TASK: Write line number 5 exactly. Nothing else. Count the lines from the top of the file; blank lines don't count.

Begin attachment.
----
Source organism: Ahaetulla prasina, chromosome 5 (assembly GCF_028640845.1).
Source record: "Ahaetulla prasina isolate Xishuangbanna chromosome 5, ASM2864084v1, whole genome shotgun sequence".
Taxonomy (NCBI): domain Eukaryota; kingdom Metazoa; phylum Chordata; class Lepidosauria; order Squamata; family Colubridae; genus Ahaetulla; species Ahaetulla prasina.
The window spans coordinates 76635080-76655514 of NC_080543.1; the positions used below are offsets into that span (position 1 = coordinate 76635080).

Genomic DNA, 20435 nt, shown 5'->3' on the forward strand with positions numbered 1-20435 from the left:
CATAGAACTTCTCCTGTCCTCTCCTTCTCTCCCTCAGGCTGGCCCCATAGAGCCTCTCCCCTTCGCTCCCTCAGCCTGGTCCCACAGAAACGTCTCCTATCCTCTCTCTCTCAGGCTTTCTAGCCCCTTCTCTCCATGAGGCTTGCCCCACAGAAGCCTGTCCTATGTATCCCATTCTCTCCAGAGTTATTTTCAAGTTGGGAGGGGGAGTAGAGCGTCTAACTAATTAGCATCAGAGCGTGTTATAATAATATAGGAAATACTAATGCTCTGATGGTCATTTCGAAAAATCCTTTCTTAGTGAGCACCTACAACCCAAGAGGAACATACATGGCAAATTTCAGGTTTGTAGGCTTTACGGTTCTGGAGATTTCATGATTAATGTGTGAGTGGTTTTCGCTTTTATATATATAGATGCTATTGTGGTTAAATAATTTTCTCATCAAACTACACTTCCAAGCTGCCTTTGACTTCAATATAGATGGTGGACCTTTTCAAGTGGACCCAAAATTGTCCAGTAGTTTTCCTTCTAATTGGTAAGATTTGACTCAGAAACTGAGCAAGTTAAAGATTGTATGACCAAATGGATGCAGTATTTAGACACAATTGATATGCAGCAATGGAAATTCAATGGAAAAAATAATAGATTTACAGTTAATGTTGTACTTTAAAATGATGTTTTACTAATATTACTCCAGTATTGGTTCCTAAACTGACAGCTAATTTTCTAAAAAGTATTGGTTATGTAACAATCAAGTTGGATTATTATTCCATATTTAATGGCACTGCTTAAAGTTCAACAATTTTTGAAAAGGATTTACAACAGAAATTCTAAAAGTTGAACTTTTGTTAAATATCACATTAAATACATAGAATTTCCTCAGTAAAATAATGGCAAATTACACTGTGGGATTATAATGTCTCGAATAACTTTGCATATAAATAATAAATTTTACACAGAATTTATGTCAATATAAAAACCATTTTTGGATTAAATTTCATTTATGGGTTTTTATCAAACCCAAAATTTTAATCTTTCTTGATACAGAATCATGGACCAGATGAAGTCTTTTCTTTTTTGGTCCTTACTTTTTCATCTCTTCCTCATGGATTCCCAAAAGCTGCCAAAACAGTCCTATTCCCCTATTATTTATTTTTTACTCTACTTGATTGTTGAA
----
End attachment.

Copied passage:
Genomic DNA, 20435 nt, shown 5'->3' on the forward strand with positions numbered 1-20435 from the left: